National Geographic : 1956 Jul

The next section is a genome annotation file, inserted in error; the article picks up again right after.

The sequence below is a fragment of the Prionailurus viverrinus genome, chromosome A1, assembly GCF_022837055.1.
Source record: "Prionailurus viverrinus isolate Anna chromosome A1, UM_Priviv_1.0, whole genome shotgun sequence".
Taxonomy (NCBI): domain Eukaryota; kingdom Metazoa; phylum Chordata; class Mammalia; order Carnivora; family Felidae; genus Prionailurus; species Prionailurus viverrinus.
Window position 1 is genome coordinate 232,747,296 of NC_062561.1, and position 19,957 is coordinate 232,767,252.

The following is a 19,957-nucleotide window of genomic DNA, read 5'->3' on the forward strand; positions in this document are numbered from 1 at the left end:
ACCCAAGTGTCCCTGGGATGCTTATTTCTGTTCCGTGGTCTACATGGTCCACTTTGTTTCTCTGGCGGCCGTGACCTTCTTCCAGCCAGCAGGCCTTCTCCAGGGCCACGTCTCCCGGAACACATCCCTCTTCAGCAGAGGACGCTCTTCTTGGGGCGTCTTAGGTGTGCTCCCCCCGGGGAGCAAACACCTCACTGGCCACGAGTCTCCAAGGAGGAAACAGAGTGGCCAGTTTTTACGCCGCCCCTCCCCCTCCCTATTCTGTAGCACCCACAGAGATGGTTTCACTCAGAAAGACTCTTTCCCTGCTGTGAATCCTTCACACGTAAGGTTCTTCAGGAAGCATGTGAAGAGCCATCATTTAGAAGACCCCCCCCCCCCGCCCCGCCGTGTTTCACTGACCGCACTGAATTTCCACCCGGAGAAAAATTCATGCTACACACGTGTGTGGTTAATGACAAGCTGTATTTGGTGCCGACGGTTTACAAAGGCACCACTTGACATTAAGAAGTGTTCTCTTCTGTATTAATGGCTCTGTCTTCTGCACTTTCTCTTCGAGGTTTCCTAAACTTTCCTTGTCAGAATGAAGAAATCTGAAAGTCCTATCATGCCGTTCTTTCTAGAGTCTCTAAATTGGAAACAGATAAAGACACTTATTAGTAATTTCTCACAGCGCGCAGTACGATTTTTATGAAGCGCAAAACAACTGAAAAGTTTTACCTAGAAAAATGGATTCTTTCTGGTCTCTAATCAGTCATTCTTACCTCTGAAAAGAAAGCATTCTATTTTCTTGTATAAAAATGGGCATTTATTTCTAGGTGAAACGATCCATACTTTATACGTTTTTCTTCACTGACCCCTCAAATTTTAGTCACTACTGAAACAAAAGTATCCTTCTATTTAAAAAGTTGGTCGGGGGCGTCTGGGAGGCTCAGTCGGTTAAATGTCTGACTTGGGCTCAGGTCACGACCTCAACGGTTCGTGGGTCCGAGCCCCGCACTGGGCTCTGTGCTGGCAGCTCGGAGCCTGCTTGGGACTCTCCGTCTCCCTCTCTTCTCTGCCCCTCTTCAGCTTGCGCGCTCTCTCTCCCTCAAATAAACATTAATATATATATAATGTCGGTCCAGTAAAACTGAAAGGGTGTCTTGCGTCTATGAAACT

134 Gerald R. Massie Judge Clemens's Law Office Recalls Frontier Days Townspeople last year moved the structure to this site on Hill Street to spare it from repeated flood damage. wash giving a last quick swash to a garden wall. I could hear the juicy swipes and see a fishpole leaning against the porch. A moment later the fishpole was gone-and the boy. The small frame law office where Judge Clemens carried on his prac tice and presided as justice of the peace during Hannibal's frontier days was moved last year from its original site on Bird Street. Age and the recurrent high waters of the Missis sippi had weakened the dark decay ing courtroom that Mark Twain re called in Innocents Abroad, the court room where he, a schoolboy, came upon the corpse of a stabbed man lying on the moonlit floor. Volunteers Saved Landmark The precarious slant of the water logged 1840 building gave warning to Hannibal in the spring of 1955. The town speedily set about saving it; some people gave their labor, some donated land, and many contributed money. It was taken down in sections and rebuilt on a donated lot beside the Becky Thatcher house. Today its restored courtroom appears as it was when the stern father of Mark Twain climbed on his three-legged stool and rapped for order and a jury of pioneers sat on a puncheon bench before him. The printing office where Mark Twain learned his original trade of setting type was pulled down in 1954. In that building on Main Street he was, at 12, a printer's devil on the Missouri Courier. His pay for a seven-day week was room and skimpy board, plus a suit of hand-me-down clothes each year. His older brother Orion started a rival paper, the Western Union, and Mark Twain moved over to it. A skilled printer and shop foreman at the age of 15, he began his writing career on that paper and at that age. The parlor of the home on Hill Street, now so severely neat, was for a time the printing office of the merged Western Union and Journal, where the three Clemens boys ran their paper through the press.